Our so far obtained simulations were able to reproduce the westward obduction and certain extension processes along the active (European) margin, which match the existing geological relationships. However, the simulations involve an unreasonably short geodynamic event (cca 15-20 My) and we are working on solving this problem with new simulations.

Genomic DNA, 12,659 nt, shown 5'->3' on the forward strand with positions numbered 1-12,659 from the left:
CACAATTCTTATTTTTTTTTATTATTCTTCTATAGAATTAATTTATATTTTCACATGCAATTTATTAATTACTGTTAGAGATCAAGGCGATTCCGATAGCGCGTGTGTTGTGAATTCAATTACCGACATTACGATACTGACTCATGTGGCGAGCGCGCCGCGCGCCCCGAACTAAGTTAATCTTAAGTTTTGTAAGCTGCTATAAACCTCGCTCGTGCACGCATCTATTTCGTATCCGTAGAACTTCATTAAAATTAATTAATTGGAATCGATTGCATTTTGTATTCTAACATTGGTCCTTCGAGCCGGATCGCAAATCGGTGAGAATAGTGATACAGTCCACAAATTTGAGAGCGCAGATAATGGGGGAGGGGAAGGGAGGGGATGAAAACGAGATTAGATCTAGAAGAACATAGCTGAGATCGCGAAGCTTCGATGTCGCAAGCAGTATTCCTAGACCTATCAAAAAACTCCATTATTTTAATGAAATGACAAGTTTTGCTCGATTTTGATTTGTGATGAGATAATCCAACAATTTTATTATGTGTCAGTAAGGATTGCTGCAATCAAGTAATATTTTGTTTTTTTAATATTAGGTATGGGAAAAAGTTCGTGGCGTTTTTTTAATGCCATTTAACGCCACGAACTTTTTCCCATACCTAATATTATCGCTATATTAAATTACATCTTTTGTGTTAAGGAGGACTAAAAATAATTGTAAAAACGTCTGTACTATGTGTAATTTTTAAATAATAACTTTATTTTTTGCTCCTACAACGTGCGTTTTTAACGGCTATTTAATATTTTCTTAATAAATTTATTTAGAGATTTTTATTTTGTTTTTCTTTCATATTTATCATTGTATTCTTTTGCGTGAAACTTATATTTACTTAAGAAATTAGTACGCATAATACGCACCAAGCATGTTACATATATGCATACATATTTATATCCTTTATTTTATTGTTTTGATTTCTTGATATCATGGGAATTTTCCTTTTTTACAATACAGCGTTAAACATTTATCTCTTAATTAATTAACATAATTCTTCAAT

How to cite: Stanković, N., Cvetkov, V., and Cvetković, V.: Numerical simulation of the Late Jurassic closure of the Vardar Tethys, EGU General Assembly 2021, online, 19–30 Apr 2021, EGU21-9893, https://doi.org/10.5194/egusphere-egu21-9893, 2021.